A Chinese biotech seed firm is aiming to launch the country’s first genetically modified corn products overseas on the home turf of the world’s top agricultural companies, as Beijing’s reticence over GMO food keeps the domestic market off limits… The plan by Beijing-based Origin Agritech to test its technology in the United States, which has dominated the sector with GMO giants such as Monsanto, is the latest effort by a Chinese firm to enter the global industry… “The only way they might be able to break into the market is if their technology fees are going to be cheaper than Monsanto,” said Carl Pray, professor at Rutgers University’s agricultural, food and resource economics department… Referring to seed firm Beijing Dabeinong Technology Group’s agreement to test its technology in Argentina, Pray said competition was tougher in the United States. “It’s one thing to do this in Argentina, and another to go into the U.S.”
Cranberry juice is a popular folk remedy for staving off urinary tract infections and the berries contain chemical compounds with potentially powerful antibacterial properties. But clinical trials that have tested cranberry products have yielded mixed results, possibly because studies tested juices and supplements with varying amounts of active ingredients. Many trials also had high dropout rates… Cranberries contain chemical compounds called proanthocyanidins that can prevent E. coli bacteria from sticking to the bladder walls, “preventing the first step in the infection process,” said Amy Howell, an associate research scientist at the Marucci Center for Blueberry and Cranberry Research and Extension at Rutgers University. Dr. Howell explained that if bacteria cannot stick to a cell, they cannot multiply and produce toxins… Most cranberry juices you will find in grocery stores contain added sweeteners or are mixed with sweeter juices. To get enough of the active cranberry ingredients, choose a drink with at least 25 percent pure cranberry juice, Dr. Howell said, and drink eight to 10 ounces a day.
The rapid warming of waters off New England is a key factor in the collapse of the region’s cod fishery, and changes to the species’ management are needed to save one of America’s oldest industries, according to a report published Thursday in Science m…
Major storms that once might have hit the coasts of New York and New Jersey every 500 years could soon happen every 25 years or so… The study by Penn State, Rutgers, Princeton and Tufts universities and the Massachusetts Institute of Technology finds…
Up in Maine, lobsters are thriving. The Atlantic States Marine Fisheries Commission reported last month that stocks there have reached a record high… Down the coast, however, the story is different. In southern New England, lobster stocks have plummeted to the lowest levels ever recorded, putting many lobstermen out of business… Global warming is going to reshuffle ocean ecosystems on a scale not seen for millions of years. Marine biologists can’t yet say what these new habitats are going to be like… “If you put a bunch of species in a blender, you’re not entirely sure what’s going to come out,” said Malin L. Pinsky, a marine biologist at Rutgers University… Dr. Pinsky, who was not involved in the study, also sees ominous signs for humanity in the research.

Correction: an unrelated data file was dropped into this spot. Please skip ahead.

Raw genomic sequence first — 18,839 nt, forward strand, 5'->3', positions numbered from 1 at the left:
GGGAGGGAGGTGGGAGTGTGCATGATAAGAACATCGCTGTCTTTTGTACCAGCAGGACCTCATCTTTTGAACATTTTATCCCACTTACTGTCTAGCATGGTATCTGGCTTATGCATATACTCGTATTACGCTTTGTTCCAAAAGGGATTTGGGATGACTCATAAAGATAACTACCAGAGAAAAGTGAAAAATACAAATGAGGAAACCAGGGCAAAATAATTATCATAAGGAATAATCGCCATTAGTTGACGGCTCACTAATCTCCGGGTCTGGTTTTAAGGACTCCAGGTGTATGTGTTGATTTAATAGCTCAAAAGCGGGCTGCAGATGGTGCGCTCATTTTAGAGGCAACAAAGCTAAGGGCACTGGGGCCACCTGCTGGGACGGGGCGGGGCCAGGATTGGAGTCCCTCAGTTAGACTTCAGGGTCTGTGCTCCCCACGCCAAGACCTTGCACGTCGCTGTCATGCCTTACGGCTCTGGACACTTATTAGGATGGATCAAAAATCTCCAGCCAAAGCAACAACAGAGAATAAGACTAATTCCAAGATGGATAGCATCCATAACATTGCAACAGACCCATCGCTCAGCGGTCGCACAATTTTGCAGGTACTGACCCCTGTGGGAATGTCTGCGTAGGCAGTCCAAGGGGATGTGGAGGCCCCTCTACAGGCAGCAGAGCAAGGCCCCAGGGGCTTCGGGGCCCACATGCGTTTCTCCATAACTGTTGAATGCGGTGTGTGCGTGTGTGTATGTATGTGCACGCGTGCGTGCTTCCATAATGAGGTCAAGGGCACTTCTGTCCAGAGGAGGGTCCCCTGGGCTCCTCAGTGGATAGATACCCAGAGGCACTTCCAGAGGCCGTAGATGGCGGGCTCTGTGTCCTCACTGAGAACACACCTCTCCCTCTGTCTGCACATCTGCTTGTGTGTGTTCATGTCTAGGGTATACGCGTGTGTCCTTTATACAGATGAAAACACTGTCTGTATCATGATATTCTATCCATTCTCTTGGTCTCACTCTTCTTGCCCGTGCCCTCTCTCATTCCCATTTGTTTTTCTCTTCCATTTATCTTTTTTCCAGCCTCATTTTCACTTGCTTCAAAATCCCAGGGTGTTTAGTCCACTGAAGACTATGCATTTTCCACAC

As more farms open themselves up to visitors for apple picking, hay rides and some extra income, experts are advising owners to take steps to prevent accidents – be they small or fatal… Farming is one of the more dangerous occupations in the U.S. mostly due to the machinery and equipment, according the Centers for Disease Control and Prevention. But a growing interest in local food has led to agritourism becoming a big business, with the number of U.S. farms reporting income from such activities rising 42 percent between 2007 and 2012, according to the latest Census of Agriculture… The first key is assessing the risks, said Brian Schilling of Rutgers’ Cooperative Extension in New Brunswick, New Jersey. “If you’ve grown up on a farm you’re sort of blind to a lot of these things,” he said, advising owners to have an extension agent, emergency official or insurance agent walk the farm to identify hazards… The extension also has a safety checklist that reminds farmers to, among other things, designate areas that are closed to the public, train employees to property operate farm machinery, secure and restrict areas that contain chemicals, provide hand-washing or hand-sanitizing stations and have employees assist with parking.